Kiefer’s Music Mondays: The Garden State Soundtrack

The generation-defining soundtrack turns 15 years old this week.

“What are you listening to?”
“The Shins, you know em?”
“No.”
“You gotta hear this one song, it’ll change your life. I swear.”

It’s not often enough that a soundtrack holds as much weight as the movie itself, but in the case of Zach Braff’s 2004 film, Garden State, that’s exactly what happened. As the movie’s soundtrack turns 15 this week, it’s never been more apparent how this film’s music defined a generation.

For countless Millennials, this soundtrack has felt very personal for most of our adulthood at this point. This can be strongly attributed to Zach Braff being so adamant about the songs included. During the of writing the script, he spent a lot of time listening to these artists and making direct associations between the specific songs we hear.

When attempting to obtain licensing rights, Braff initially ran into a lot of trouble for his unwavering belief that the film wasn’t possible without those exact songs. He even sent copies of the script to the labels to prove the necessity of their music in his movie. Eventually, all of them made it in the film, with all but one (Alexi Murdoch’s “Orange Sky”) ending up on the soundtrack.

With the exception of Simon & Garfunkel, all the artists on the Garden State soundtrack—including Coldplay, The Shins and Iron & Wine—were fairly ambiguous at the time. Keep in mind, the film came out in 2004, between the very recent success of Coldplay’s Rush of Blood to the Head and The Shins’ Chutes Too Narrow. Songs like “Don’t Panic” or “Caring is Creepy” seem quite mainstream now, but given the time the script was written, the album is really a conglomeration of deep cuts.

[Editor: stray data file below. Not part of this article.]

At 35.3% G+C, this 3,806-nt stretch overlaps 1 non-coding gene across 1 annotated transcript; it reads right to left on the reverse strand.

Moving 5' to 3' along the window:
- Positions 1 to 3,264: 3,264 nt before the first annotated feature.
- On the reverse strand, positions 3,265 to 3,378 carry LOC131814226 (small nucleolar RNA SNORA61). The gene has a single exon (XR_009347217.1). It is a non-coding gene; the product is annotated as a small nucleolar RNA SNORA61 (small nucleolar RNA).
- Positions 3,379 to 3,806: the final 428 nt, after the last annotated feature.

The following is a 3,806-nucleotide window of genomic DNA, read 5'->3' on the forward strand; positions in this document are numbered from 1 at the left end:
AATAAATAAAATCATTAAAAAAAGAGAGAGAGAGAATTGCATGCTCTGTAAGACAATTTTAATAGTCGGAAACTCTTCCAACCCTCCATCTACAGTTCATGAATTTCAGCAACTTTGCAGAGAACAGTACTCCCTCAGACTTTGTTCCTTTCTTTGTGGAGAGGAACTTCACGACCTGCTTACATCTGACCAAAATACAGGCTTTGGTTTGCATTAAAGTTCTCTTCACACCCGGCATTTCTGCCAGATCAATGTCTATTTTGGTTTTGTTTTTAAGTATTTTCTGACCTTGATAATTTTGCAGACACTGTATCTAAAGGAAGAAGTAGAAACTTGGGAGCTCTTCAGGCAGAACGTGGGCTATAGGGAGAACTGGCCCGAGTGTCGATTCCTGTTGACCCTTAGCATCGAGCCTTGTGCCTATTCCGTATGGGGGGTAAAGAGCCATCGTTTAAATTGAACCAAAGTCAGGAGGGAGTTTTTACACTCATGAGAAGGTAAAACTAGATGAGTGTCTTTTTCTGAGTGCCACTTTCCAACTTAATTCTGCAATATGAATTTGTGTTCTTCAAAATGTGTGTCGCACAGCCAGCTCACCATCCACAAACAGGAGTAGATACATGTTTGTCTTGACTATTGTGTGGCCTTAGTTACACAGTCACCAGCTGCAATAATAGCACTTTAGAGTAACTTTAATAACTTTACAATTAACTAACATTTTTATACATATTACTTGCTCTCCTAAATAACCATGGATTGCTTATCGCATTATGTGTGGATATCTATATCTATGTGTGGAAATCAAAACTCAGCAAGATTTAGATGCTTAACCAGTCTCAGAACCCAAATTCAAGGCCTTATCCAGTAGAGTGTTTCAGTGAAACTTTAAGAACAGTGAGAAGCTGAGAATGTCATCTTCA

Released in 2003, The Postal Service’s “Such Great Heights” would have been known in dedicated indie circles, but the cover version by the then-unknown folk band Iron & Wine certainly wasn’t. (Now it’s almost as known as the original.) Some of these artists like Colin Hays and Cary Brothers still remain fairly unknown, allowing this album to illuminate their talents 15 years later.

There is a nice tenderness to a good majority of the songs; a sense of mellow familiarity and easy listening, which does enforces the meandering plot of the movie. Zero 7’s “In The Waiting Line” displays a calm fluidity during a drug-fueled time-lapse. Remy Zero’s “Fair” has a building intensity that conveys the thickening of the film’s romance plot. Simon & Garfunkel’s “The Only Living Boy In New York” is a wonderful mirroring of the script up to that point. You don’t have to listen very hard for it to become apparent why these songs were so important to this story.

Between the film’s scripted namedrop of The Shins (which altered their career almost instantly) and the extensively curated score, the Garden State soundtrack helped start the popular avalanche of indie rock in the 2000s. It even won the Grammy for Best Compilation Soundtrack Album.

After 15 years, this compilation of music remains beloved the world over for its early exposure of alternative and indie artists in a major motion picture, as well as the exceptional quality and specificity of the tracks it represents.

Listen to: “Blue Eyes,” “Lebanese Blonde,” and of course “New Slang”

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